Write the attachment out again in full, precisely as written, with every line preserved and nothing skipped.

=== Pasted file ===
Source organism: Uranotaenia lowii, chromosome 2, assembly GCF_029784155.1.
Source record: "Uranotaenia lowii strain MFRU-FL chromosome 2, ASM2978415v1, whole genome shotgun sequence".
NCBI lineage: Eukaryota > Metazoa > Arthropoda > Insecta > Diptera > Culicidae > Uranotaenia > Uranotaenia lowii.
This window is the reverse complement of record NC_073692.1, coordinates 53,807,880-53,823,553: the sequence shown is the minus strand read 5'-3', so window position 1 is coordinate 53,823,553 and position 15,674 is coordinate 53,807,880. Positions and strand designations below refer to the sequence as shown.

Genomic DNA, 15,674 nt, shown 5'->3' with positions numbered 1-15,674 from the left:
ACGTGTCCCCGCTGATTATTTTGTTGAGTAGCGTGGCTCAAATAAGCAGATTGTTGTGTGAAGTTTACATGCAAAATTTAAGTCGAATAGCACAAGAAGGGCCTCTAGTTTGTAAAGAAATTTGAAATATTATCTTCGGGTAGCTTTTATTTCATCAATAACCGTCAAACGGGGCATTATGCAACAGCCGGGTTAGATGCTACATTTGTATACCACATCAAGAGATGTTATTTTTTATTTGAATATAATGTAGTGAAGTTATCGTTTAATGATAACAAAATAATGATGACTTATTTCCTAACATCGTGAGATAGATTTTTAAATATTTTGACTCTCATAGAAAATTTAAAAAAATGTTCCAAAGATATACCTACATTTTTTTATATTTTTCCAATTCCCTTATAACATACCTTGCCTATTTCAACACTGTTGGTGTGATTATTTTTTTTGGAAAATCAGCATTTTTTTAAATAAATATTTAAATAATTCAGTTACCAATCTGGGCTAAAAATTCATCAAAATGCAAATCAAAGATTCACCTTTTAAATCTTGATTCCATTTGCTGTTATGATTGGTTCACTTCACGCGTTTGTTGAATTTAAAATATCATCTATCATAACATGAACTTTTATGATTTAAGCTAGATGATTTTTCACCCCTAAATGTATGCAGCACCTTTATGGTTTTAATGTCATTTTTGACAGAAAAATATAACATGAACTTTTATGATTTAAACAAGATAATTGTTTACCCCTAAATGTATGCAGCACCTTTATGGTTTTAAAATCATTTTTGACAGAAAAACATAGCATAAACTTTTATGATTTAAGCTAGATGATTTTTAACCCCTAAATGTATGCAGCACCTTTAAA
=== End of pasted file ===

Source organism: Uranotaenia lowii, chromosome 2, assembly GCF_029784155.1.
Source record: "Uranotaenia lowii strain MFRU-FL chromosome 2, ASM2978415v1, whole genome shotgun sequence".
NCBI lineage: Eukaryota > Metazoa > Arthropoda > Insecta > Diptera > Culicidae > Uranotaenia > Uranotaenia lowii.
This window is the reverse complement of record NC_073692.1, coordinates 53,807,880-53,823,553: the sequence shown is the minus strand read 5'-3', so window position 1 is coordinate 53,823,553 and position 15,674 is coordinate 53,807,880. Positions and strand designations below refer to the sequence as shown.

Genomic DNA, 15,674 nt, shown 5'->3' with positions numbered 1-15,674 from the left:
ACGTGTCCCCGCTGATTATTTTGTTGAGTAGCGTGGCTCAAATAAGCAGATTGTTGTGTGAAGTTTACATGCAAAATTTAAGTCGAATAGCACAAGAAGGGCCTCTAGTTTGTAAAGAAATTTGAAATATTATCTTCGGGTAGCTTTTATTTCATCAATAACCGTCAAACGGGGCATTATGCAACAGCCGGGTTAGATGCTACATTTGTATACCACATCAAGAGATGTTATTTTTTATTTGAATATAATGTAGTGAAGTTATCGTTTAATGATAACAAAATAATGATGACTTATTTCCTAACATCGTGAGATAGATTTTTAAATATTTTGACTCTCATAGAAAATTTAAAAAAATGTTCCAAAGATATACCTACATTTTTTTATATTTTTCCAATTCCCTTATAACATACCTTGCCTATTTCAACACTGTTGGTGTGATTATTTTTTTTGGAAAATCAGCATTTTTTTAAATAAATATTTAAATAATTCAGTTACCAATCTGGGCTAAAAATTCATCAAAATGCAAATCAAAGATTCACCTTTTAAATCTTGATTCCATTTGCTGTTATGATTGGTTCACTTCACGCGTTTGTTGAATTTAAAATATCATCTATCATAACATGAACTTTTATGATTTAAGCTAGATGATTTTTCACCCCTAAATGTATGCAGCACCTTTATGGTTTTAATGTCATTTTTGACAGAAAAATATAACATGAACTTTTATGATTTAAACAAGATAATTGTTTACCCCTAAATGTATGCAGCACCTTTATGGTTTTAAAATCATTTTTGACAGAAAAACATAGCATAAACTTTTATGATTTAAGCTAGATGATTTTTAACCCCTAAATGTATGCAGCACCTTTAAA